St Dunstan's Church, Canterbury


St Dunstan's Church, an Anglican parish church in Canterbury, possesses More's head, rescued by his beloved daughter Margaret Roper
Margaret Roper
Margaret Roper was an English writer and translator. She was the daughter of Thomas More and wife of William Roper. During More's imprisonment in the Tower of London, she was a frequent visitor to his cell, along with her husband.Roper married William Roper in 1521 in Eltham, Kent...

. This is sealed in the Roper family vault beneath the altar of the Nicholas Chapel, to the right of the church's sanctuary or main altar. The stone marking the sealed vault is to the immediate left of the altar below which it lies. St Dunstan's Church
St. Dunstan's, Canterbury
St. Dunstan's is a church dedicated to St. Dunstan in Canterbury, Kent, slightly out of the city centre. The parish has been held in plurality with others nearby at different times, in a way that is confusing and difficult to document. In 2010 the parish was joined with the parishes of the City...

 has carefully investigated, preserved and sealed this burial vault of the Roper family who lived in Canterbury. The last archaeological investigation of the Roper Vault revealed that the suspected head of More rests in a niche separate from the other bodies there, possibly due to later interference. A few displays in the chapel record the archaeological findings in written accounts and pictures. The walls of the chapel are host to impressive stained glass donated by Roman Catholics to commemorate the events in More's life. Down and across the street from the parish the facade of the former home of Margaret Roper and her husband William Roper survives and is marked by a small plaque.

Works


NOTE: The reference “CW” is to the relevant volume of the Yale Edition of the Complete Works of St. Thomas More
Yale Edition of the Complete Works of St. Thomas More
The Yale Edition of the Complete Works of St. Thomas More is the standard scholarly edition of the works of Thomas More, published by Yale University Press. The first of the fifteen volumes to be published appeared in 1963, and the last in 1997...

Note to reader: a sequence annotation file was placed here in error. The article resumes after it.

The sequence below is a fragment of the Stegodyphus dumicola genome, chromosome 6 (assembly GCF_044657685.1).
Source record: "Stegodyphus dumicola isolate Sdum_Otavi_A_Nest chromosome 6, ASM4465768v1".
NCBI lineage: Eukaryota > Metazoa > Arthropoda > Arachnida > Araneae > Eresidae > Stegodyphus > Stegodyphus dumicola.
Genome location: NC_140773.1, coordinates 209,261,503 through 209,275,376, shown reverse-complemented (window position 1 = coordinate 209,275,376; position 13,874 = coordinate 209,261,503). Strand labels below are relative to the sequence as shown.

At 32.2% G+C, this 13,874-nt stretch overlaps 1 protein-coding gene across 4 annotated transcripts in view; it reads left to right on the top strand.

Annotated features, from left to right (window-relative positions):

(New Haven and London 1963–1997)

Published during More’s life (with dates of publication)

  • A Merry Jest (c. 1516) (CW 1)
  • Utopia
    Utopia (book)
    Utopia is a work of fiction by Thomas More published in 1516...

    (1516) (CW 4)
  • Latin Poems (1518, 1520) (CW 3, Pt.2)
  • Letter to Brixius (1520) (CW 3, Pt. 2, App C)
  • Responsio ad Lutherum (1523) (CW 5)
  • A Dialogue Concerning Heresies (1529, 1530) (CW 6)
  • Supplication of Souls (1529) (CW 7)
  • Letter Against Frith (1532) (CW 7)
  • The Confutation of Tyndale's Answer (1532, 1533) (CW 8)
  • Apology (1533) (CW 9)
  • Debellation of Salem and Bizance (1533) (CW 10)
  • The Answer to a Poisoned Book (1533) (CW 11)

Published after More’s death (with likely dates of composition)

  • The History of King Richard III (c. 1513–1518) (CW 2 & 15)
  • The Four Last Things (c. 1522) (CW 1)
  • A Dialogue of Comfort Against Tribulation (1534) (CW 12)
  • Treatise Upon the Passion (1534) (CW 13)
  • Treatise on the Blessed Body (1535) (CW 13)
  • Instructions and Prayers (1535) (CW 13)
  • De Tristitia Christi (1535) (CW 14)

Translations

  • Translations of Lucian (many dates 1506–1534) (CW 3, Pt.1)
  • The Life of Pico della Mirandola (c. 1510) (CW 1)

Historiography

  • Gushurst-Moore, André. "A Man for All Eras: Recent Books on Thomas More" Political Science Reviewer, 2004, Vol. 33, pp 90-143 online
  • Guy, John. "The Search for the Historical Thomas More," History Review (2000) pp 15+ online edition,

Primary sources


External links